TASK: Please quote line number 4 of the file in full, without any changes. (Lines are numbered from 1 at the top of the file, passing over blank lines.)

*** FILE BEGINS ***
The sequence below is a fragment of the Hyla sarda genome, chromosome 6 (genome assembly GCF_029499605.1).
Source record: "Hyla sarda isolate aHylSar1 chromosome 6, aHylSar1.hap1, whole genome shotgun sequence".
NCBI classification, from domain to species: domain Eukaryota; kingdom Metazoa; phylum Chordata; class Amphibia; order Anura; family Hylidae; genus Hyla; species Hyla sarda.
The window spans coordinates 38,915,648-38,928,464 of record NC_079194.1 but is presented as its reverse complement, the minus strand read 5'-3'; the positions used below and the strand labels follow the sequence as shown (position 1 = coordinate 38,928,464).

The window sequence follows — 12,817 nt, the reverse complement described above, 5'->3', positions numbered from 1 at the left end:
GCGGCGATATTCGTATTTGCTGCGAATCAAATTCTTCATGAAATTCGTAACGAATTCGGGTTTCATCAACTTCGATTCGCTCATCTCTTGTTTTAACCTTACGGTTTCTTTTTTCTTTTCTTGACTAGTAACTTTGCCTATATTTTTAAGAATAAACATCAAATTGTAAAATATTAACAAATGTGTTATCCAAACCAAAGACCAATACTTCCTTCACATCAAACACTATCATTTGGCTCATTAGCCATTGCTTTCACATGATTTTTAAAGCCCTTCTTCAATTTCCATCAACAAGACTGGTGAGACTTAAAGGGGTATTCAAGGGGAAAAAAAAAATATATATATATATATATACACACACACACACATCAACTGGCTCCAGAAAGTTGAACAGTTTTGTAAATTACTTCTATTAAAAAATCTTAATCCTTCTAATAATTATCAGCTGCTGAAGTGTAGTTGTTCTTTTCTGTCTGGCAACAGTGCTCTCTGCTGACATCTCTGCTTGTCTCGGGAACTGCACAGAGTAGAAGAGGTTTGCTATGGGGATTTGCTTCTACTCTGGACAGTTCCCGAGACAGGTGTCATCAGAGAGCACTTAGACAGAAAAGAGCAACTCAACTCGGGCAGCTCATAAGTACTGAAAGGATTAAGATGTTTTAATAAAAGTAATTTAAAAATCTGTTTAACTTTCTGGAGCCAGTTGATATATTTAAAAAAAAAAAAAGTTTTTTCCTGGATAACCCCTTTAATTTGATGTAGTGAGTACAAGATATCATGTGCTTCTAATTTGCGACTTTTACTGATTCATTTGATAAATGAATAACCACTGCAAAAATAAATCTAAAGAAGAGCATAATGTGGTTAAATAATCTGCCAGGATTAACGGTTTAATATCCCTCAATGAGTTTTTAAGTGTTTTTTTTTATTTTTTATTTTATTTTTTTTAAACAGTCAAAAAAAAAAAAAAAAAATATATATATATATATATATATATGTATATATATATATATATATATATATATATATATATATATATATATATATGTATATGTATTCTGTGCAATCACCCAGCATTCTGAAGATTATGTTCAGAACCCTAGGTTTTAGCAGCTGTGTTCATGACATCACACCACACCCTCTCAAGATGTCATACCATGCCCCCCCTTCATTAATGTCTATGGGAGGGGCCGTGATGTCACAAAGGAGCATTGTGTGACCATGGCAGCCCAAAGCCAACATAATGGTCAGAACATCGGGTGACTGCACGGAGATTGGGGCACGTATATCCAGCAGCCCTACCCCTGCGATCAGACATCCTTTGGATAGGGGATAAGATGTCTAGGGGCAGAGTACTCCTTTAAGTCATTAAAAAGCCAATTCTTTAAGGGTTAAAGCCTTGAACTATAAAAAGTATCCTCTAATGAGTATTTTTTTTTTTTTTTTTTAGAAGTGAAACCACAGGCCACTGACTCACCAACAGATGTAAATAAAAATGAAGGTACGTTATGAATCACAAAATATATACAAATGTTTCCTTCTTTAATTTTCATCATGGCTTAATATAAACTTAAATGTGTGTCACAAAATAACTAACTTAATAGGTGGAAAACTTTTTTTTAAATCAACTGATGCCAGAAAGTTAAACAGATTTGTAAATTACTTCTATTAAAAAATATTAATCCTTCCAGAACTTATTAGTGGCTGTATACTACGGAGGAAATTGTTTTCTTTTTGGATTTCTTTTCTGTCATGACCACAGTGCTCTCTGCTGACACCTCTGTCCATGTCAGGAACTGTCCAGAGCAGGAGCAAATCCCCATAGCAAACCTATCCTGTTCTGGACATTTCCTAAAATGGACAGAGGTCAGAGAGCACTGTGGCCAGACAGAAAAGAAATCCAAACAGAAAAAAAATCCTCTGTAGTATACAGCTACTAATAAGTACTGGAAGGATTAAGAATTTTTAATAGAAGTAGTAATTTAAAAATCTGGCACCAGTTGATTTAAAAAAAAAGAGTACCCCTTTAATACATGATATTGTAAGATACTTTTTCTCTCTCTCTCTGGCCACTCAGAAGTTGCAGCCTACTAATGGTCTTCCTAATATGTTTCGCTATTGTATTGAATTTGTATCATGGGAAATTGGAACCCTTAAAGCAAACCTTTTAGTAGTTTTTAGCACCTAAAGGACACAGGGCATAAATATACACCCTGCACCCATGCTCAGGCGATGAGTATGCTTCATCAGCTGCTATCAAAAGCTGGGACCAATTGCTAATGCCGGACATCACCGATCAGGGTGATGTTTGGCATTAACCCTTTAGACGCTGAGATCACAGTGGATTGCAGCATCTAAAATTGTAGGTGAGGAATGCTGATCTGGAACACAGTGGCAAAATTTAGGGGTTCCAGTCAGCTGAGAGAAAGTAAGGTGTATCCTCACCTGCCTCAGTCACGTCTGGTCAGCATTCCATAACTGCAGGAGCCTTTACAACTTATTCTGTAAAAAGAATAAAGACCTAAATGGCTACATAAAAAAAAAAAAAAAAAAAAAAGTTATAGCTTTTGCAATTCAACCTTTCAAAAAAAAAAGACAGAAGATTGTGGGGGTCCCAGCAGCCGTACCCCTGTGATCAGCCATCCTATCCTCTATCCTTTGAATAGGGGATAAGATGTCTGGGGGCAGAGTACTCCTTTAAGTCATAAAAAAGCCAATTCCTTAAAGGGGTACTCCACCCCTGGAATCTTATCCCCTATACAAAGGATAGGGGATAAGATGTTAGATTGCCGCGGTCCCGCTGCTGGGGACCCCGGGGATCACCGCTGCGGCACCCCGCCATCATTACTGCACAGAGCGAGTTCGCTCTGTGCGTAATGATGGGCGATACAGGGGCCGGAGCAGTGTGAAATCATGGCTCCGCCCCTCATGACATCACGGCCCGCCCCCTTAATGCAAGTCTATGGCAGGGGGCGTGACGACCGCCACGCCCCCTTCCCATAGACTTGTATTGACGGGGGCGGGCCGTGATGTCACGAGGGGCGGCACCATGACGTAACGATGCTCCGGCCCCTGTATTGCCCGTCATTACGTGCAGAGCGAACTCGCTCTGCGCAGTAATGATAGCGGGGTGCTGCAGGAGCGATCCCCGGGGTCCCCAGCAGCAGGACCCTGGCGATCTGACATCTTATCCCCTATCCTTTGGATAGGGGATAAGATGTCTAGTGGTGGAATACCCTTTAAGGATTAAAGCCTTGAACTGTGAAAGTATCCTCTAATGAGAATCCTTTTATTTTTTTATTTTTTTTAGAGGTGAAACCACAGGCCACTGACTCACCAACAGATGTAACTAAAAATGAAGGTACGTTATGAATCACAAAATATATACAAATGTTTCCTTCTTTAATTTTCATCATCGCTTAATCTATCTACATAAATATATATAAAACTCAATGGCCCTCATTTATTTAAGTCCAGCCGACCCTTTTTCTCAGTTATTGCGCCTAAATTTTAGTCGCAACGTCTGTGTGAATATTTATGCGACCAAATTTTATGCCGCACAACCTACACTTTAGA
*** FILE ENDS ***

The window spans coordinates 38,915,648-38,928,464 of record NC_079194.1 but is presented as its reverse complement, the minus strand read 5'-3'; the positions used below and the strand labels follow the sequence as shown (position 1 = coordinate 38,928,464).